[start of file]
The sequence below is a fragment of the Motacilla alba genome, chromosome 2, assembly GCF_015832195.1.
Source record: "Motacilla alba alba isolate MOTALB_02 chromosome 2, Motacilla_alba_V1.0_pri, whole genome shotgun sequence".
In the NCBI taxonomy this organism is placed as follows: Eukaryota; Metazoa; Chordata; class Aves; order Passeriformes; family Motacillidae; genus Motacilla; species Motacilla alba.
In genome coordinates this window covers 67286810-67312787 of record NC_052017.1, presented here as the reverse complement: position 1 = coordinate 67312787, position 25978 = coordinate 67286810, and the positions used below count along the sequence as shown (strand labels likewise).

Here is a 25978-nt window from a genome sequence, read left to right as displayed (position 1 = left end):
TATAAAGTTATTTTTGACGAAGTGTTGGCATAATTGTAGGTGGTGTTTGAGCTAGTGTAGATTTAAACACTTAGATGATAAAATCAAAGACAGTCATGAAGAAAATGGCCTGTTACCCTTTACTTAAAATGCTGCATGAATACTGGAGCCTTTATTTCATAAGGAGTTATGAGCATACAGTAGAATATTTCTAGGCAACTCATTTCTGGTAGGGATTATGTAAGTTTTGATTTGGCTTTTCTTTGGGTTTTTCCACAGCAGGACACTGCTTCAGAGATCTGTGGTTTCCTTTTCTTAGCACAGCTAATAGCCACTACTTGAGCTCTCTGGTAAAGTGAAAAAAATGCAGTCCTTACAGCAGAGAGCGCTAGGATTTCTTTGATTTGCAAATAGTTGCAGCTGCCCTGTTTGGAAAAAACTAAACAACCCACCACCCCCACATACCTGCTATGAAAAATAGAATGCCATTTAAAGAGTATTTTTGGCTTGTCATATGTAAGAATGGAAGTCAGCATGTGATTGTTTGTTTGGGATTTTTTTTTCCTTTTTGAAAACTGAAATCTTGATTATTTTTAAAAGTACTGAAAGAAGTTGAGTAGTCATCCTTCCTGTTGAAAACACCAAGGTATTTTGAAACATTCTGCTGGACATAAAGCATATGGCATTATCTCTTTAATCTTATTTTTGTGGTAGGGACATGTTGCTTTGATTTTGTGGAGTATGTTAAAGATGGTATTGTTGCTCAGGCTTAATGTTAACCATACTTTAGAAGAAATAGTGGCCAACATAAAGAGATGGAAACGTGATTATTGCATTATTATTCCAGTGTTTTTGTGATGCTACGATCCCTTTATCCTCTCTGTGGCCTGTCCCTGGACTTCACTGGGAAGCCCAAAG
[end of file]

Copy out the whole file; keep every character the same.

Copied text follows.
The sequence below is a fragment of the Motacilla alba genome, chromosome 2, assembly GCF_015832195.1.
Source record: "Motacilla alba alba isolate MOTALB_02 chromosome 2, Motacilla_alba_V1.0_pri, whole genome shotgun sequence".
In the NCBI taxonomy this organism is placed as follows: Eukaryota; Metazoa; Chordata; class Aves; order Passeriformes; family Motacillidae; genus Motacilla; species Motacilla alba.
In genome coordinates this window covers 67286810-67312787 of record NC_052017.1, presented here as the reverse complement: position 1 = coordinate 67312787, position 25978 = coordinate 67286810, and the positions used below count along the sequence as shown (strand labels likewise).

Here is a 25978-nt window from a genome sequence, read left to right as displayed (position 1 = left end):
TATAAAGTTATTTTTGACGAAGTGTTGGCATAATTGTAGGTGGTGTTTGAGCTAGTGTAGATTTAAACACTTAGATGATAAAATCAAAGACAGTCATGAAGAAAATGGCCTGTTACCCTTTACTTAAAATGCTGCATGAATACTGGAGCCTTTATTTCATAAGGAGTTATGAGCATACAGTAGAATATTTCTAGGCAACTCATTTCTGGTAGGGATTATGTAAGTTTTGATTTGGCTTTTCTTTGGGTTTTTCCACAGCAGGACACTGCTTCAGAGATCTGTGGTTTCCTTTTCTTAGCACAGCTAATAGCCACTACTTGAGCTCTCTGGTAAAGTGAAAAAAATGCAGTCCTTACAGCAGAGAGCGCTAGGATTTCTTTGATTTGCAAATAGTTGCAGCTGCCCTGTTTGGAAAAAACTAAACAACCCACCACCCCCACATACCTGCTATGAAAAATAGAATGCCATTTAAAGAGTATTTTTGGCTTGTCATATGTAAGAATGGAAGTCAGCATGTGATTGTTTGTTTGGGATTTTTTTTTCCTTTTTGAAAACTGAAATCTTGATTATTTTTAAAAGTACTGAAAGAAGTTGAGTAGTCATCCTTCCTGTTGAAAACACCAAGGTATTTTGAAACATTCTGCTGGACATAAAGCATATGGCATTATCTCTTTAATCTTATTTTTGTGGTAGGGACATGTTGCTTTGATTTTGTGGAGTATGTTAAAGATGGTATTGTTGCTCAGGCTTAATGTTAACCATACTTTAGAAGAAATAGTGGCCAACATAAAGAGATGGAAACGTGATTATTGCATTATTATTCCAGTGTTTTTGTGATGCTACGATCCCTTTATCCTCTCTGTGGCCTGTCCCTGGACTTCACTGGGAAGCCCAAAG